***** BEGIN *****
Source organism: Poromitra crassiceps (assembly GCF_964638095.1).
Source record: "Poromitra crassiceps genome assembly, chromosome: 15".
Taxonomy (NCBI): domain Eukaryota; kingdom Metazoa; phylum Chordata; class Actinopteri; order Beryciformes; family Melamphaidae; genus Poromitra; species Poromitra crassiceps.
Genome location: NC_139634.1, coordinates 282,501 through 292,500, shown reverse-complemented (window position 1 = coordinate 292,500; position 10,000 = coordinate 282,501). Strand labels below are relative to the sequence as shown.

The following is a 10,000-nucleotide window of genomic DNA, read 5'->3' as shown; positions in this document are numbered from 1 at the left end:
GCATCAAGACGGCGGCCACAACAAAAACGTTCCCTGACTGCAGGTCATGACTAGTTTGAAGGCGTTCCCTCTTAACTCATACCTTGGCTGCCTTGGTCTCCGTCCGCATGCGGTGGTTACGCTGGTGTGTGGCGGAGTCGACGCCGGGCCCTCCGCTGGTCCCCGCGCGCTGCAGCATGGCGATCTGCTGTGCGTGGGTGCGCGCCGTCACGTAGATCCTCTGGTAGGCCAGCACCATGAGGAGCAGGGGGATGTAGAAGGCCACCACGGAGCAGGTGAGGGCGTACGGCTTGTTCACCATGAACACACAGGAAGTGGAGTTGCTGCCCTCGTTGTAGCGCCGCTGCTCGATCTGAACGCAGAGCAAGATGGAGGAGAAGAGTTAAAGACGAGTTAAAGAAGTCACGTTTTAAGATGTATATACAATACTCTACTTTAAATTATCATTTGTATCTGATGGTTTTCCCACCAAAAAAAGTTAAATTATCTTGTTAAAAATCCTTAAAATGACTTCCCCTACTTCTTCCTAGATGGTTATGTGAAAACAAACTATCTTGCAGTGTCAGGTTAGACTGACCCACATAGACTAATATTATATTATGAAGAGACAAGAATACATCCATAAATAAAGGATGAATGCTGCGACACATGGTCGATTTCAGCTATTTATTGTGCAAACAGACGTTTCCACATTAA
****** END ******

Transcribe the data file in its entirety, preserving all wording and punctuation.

Source organism: Poromitra crassiceps (assembly GCF_964638095.1).
Source record: "Poromitra crassiceps genome assembly, chromosome: 15".
Taxonomy (NCBI): domain Eukaryota; kingdom Metazoa; phylum Chordata; class Actinopteri; order Beryciformes; family Melamphaidae; genus Poromitra; species Poromitra crassiceps.
Genome location: NC_139634.1, coordinates 282,501 through 292,500, shown reverse-complemented (window position 1 = coordinate 292,500; position 10,000 = coordinate 282,501). Strand labels below are relative to the sequence as shown.

The following is a 10,000-nucleotide window of genomic DNA, read 5'->3' as shown; positions in this document are numbered from 1 at the left end:
GCATCAAGACGGCGGCCACAACAAAAACGTTCCCTGACTGCAGGTCATGACTAGTTTGAAGGCGTTCCCTCTTAACTCATACCTTGGCTGCCTTGGTCTCCGTCCGCATGCGGTGGTTACGCTGGTGTGTGGCGGAGTCGACGCCGGGCCCTCCGCTGGTCCCCGCGCGCTGCAGCATGGCGATCTGCTGTGCGTGGGTGCGCGCCGTCACGTAGATCCTCTGGTAGGCCAGCACCATGAGGAGCAGGGGGATGTAGAAGGCCACCACGGAGCAGGTGAGGGCGTACGGCTTGTTCACCATGAACACACAGGAAGTGGAGTTGCTGCCCTCGTTGTAGCGCCGCTGCTCGATCTGAACGCAGAGCAAGATGGAGGAGAAGAGTTAAAGACGAGTTAAAGAAGTCACGTTTTAAGATGTATATACAATACTCTACTTTAAATTATCATTTGTATCTGATGGTTTTCCCACCAAAAAAAGTTAAATTATCTTGTTAAAAATCCTTAAAATGACTTCCCCTACTTCTTCCTAGATGGTTATGTGAAAACAAACTATCTTGCAGTGTCAGGTTAGACTGACCCACATAGACTAATATTATATTATGAAGAGACAAGAATACATCCATAAATAAAGGATGAATGCTGCGACACATGGTCGATTTCAGCTATTTATTGTGCAAACAGACGTTTCCACATTAA